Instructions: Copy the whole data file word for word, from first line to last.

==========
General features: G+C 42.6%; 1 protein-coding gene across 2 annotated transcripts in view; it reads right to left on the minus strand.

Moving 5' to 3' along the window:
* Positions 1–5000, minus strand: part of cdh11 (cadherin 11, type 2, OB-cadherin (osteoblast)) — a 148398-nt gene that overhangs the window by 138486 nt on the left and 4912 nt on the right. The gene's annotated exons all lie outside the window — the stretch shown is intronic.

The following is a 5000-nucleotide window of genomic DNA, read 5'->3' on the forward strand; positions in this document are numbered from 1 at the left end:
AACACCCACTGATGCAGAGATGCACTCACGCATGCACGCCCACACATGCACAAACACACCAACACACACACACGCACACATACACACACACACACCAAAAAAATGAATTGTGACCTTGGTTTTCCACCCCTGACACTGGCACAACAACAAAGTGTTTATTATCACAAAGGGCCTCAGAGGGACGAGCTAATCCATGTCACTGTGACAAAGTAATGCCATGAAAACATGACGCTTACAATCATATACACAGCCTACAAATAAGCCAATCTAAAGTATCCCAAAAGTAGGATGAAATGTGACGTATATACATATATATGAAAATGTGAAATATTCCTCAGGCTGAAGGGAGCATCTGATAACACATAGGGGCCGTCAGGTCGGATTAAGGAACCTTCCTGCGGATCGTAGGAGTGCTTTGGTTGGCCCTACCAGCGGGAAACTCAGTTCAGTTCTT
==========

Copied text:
General features: G+C 42.6%; 1 protein-coding gene across 2 annotated transcripts in view; it reads right to left on the minus strand.

Moving 5' to 3' along the window:
* Positions 1–5000, minus strand: part of cdh11 (cadherin 11, type 2, OB-cadherin (osteoblast)) — a 148398-nt gene that overhangs the window by 138486 nt on the left and 4912 nt on the right. The gene's annotated exons all lie outside the window — the stretch shown is intronic.

The following is a 5000-nucleotide window of genomic DNA, read 5'->3' on the forward strand; positions in this document are numbered from 1 at the left end:
AACACCCACTGATGCAGAGATGCACTCACGCATGCACGCCCACACATGCACAAACACACCAACACACACACACGCACACATACACACACACACACCAAAAAAATGAATTGTGACCTTGGTTTTCCACCCCTGACACTGGCACAACAACAAAGTGTTTATTATCACAAAGGGCCTCAGAGGGACGAGCTAATCCATGTCACTGTGACAAAGTAATGCCATGAAAACATGACGCTTACAATCATATACACAGCCTACAAATAAGCCAATCTAAAGTATCCCAAAAGTAGGATGAAATGTGACGTATATACATATATATGAAAATGTGAAATATTCCTCAGGCTGAAGGGAGCATCTGATAACACATAGGGGCCGTCAGGTCGGATTAAGGAACCTTCCTGCGGATCGTAGGAGTGCTTTGGTTGGCCCTACCAGCGGGAAACTCAGTTCAGTTCTT